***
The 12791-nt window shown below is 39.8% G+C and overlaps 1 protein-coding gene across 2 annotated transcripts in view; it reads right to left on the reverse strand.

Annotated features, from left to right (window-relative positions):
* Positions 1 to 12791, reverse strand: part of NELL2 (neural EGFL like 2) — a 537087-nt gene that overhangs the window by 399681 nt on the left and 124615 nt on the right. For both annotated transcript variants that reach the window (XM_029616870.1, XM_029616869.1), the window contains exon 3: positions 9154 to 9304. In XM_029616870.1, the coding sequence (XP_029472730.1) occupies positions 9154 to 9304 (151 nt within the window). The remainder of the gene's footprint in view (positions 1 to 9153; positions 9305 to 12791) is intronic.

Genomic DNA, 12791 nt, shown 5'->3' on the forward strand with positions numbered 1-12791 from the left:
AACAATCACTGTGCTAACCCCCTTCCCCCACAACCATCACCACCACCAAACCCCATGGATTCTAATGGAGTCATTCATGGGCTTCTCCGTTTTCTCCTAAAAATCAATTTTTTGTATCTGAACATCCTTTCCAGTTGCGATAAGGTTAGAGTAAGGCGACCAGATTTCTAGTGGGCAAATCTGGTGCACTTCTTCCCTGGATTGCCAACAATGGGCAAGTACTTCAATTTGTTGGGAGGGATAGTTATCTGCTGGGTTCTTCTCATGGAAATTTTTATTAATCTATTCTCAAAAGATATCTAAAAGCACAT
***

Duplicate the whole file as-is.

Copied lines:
The 12791-nt window shown below is 39.8% G+C and overlaps 1 protein-coding gene across 2 annotated transcripts in view; it reads right to left on the reverse strand.

Annotated features, from left to right (window-relative positions):
* Positions 1 to 12791, reverse strand: part of NELL2 (neural EGFL like 2) — a 537087-nt gene that overhangs the window by 399681 nt on the left and 124615 nt on the right. For both annotated transcript variants that reach the window (XM_029616870.1, XM_029616869.1), the window contains exon 3: positions 9154 to 9304. In XM_029616870.1, the coding sequence (XP_029472730.1) occupies positions 9154 to 9304 (151 nt within the window). The remainder of the gene's footprint in view (positions 1 to 9153; positions 9305 to 12791) is intronic.

Genomic DNA, 12791 nt, shown 5'->3' on the forward strand with positions numbered 1-12791 from the left:
AACAATCACTGTGCTAACCCCCTTCCCCCACAACCATCACCACCACCAAACCCCATGGATTCTAATGGAGTCATTCATGGGCTTCTCCGTTTTCTCCTAAAAATCAATTTTTTGTATCTGAACATCCTTTCCAGTTGCGATAAGGTTAGAGTAAGGCGACCAGATTTCTAGTGGGCAAATCTGGTGCACTTCTTCCCTGGATTGCCAACAATGGGCAAGTACTTCAATTTGTTGGGAGGGATAGTTATCTGCTGGGTTCTTCTCATGGAAATTTTTATTAATCTATTCTCAAAAGATATCTAAAAGCACAT